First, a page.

Web Analytics: What They Are and How to Use Them to Improve Your Business
Digital Marketing Consultant
Have you ever ventured into the web analytics pages on Facebook, Twitter, or your personal website and walked away confused? The data we collect is only as good as our interpretations of it. If you’ve ever found yourself asking “what are web analytics?” This guide will help you
Did you know the web analytics market is projected to grow to $3.09 billion in 2019? That’s a compound annual growth rate of 18.3%. The question to ask yourself is why?
What is web analytics, and why are big names like Google and Microsoft investing tens of millions of dollars into this market? Let’s answer the why first: MONEY.
That’s it, pure and simple. Marketers have a need. Web analytics fill that need. Companies build web analytics tools and monetize them.
Fortunately, that doesn’t necessarily translate to a user fee. Some tools, like Google Analytics, are free. Google creates a wide variety of tools to increase brand awareness and support their advertising services.
Next, we’ll jump into the what of the matter. Then we’ll discuss specific metrics worth scrutinizing with your web tools. Read on.
What is Web Analytics?
Expert marketers take time to review the results of their campaign efforts. Yes, they want to make sure they’re hitting their projected outcomes, but there’s more to it than that. They analyze their results, so they can figure out what’s working and decide how to make it better.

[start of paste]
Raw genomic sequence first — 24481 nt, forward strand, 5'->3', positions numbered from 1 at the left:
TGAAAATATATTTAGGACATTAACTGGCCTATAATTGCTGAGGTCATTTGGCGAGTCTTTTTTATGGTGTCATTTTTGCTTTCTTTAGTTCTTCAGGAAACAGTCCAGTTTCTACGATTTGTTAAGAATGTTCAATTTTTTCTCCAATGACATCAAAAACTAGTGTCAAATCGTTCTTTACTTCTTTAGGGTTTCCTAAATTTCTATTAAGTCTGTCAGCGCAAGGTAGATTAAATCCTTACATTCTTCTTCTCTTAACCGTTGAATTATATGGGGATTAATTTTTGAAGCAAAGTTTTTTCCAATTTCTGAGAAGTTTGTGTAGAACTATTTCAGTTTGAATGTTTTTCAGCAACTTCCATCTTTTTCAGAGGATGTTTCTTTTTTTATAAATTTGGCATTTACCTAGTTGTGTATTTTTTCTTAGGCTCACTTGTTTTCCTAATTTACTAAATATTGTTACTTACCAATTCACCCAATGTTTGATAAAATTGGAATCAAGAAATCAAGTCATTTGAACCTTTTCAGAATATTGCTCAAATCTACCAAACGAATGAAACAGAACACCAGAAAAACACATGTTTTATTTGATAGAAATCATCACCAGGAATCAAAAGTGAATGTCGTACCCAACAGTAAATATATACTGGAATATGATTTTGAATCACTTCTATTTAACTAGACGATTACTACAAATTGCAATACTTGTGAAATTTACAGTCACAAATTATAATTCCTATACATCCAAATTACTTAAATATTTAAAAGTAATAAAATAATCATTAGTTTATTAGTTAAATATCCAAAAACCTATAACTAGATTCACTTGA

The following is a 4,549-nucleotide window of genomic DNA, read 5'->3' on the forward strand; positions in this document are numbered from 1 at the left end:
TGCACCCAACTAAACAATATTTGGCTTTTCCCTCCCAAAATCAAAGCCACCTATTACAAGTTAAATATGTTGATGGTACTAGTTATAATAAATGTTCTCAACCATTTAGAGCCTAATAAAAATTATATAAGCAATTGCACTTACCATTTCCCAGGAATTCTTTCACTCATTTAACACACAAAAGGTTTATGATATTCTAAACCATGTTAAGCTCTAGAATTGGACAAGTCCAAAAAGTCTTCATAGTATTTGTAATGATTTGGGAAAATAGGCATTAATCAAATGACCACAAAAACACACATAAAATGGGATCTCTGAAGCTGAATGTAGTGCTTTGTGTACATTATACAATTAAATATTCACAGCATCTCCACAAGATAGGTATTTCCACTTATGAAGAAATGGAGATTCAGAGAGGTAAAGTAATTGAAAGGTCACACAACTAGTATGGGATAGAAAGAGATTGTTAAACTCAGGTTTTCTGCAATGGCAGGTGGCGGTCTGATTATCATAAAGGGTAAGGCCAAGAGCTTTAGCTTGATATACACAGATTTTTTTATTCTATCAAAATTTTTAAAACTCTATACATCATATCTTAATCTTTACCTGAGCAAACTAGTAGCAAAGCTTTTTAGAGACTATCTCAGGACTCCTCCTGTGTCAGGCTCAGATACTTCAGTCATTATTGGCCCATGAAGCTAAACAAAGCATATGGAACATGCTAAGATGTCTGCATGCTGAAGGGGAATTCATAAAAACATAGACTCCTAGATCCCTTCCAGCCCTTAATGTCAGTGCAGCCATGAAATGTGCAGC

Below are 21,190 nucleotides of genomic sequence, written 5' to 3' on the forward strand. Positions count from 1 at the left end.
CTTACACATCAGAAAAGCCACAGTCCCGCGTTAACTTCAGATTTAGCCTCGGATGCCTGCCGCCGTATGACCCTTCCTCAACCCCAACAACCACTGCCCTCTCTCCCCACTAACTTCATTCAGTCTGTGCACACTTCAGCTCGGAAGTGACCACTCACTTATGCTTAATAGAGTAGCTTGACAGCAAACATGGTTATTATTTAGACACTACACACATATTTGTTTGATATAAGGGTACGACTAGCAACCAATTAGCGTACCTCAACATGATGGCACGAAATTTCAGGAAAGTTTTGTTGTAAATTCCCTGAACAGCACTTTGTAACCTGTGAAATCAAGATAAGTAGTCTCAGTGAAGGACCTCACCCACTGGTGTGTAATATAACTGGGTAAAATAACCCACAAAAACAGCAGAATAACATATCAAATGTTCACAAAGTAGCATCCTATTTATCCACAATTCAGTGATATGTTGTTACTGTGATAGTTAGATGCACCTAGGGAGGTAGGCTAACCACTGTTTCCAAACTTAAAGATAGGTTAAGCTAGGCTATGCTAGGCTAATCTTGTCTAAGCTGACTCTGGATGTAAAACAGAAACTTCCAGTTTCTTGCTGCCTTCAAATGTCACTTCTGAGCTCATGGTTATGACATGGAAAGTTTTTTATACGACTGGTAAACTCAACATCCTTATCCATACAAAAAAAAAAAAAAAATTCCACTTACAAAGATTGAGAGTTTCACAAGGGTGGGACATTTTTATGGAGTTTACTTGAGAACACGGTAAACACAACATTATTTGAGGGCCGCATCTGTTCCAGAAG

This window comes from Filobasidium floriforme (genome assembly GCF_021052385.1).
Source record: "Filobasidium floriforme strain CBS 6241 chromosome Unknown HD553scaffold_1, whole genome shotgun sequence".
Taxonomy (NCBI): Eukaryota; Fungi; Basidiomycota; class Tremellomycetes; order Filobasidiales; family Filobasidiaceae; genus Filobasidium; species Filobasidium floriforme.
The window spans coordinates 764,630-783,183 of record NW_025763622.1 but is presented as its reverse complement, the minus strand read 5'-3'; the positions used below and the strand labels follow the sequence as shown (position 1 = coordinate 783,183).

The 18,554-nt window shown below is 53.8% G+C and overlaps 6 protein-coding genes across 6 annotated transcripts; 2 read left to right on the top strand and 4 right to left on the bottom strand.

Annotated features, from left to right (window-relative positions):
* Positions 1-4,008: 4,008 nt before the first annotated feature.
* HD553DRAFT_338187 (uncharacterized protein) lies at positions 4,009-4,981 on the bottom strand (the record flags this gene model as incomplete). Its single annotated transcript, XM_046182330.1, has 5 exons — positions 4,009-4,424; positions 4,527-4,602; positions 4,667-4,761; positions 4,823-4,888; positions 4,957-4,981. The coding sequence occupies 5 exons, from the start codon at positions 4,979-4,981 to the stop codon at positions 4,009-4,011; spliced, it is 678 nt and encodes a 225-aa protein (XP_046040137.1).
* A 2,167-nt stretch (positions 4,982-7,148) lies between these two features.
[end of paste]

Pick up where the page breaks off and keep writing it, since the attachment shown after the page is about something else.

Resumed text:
They need reliable data from which to build their analysis. That’s where web analytics come in.
Web analytics tools (like Bing Analytics, Kissmetrics, and Crazyegg) analyze data from your website. Data includes things like clicks, page views, dwell times, traffic origins, and heat maps. You can also run the same analysis on competitors’ websites.
You then use that data to improve your customers’ online experiences. That may entail moving something on your website for easier access. It might mean choosing a different topic for your blogs.
Those changes should also move your customers closer to your desired goal. That depends primarily on where the said client falls into your sales funnel. Your goal may be to increase brand awareness, sign up for your email list, or read your blog post.
Web analytics give your accurate, real-time data that you can use to improve your digital presence. Those adjustments lead to improved customer experience and more sales. That’s the sum of it.
Track Visitor Origins
If you know where your traffic comes from, you can widen that pipeline.
Imagine for a moment that you discover most visitors find your website through a link in your LinkedIn profile. You can redirect your marketing efforts to improve your LinkedIn profile, posts, and ad campaign. You’ll improve your leads from a guaranteed source.
As you study your visitors’ origins, you’ll see patterns. Focus on the demographics. They’ll help you narrow your target audience and open your campaign to new, similar audiences.
You’ll also learn who isn’t visiting your website. If you’re paying $10,000 a month for Facebook ads but receiving a 0.01% click-through-rate, something’s wrong. You can use data analytics to find the problem and fix it.
Know Your Audience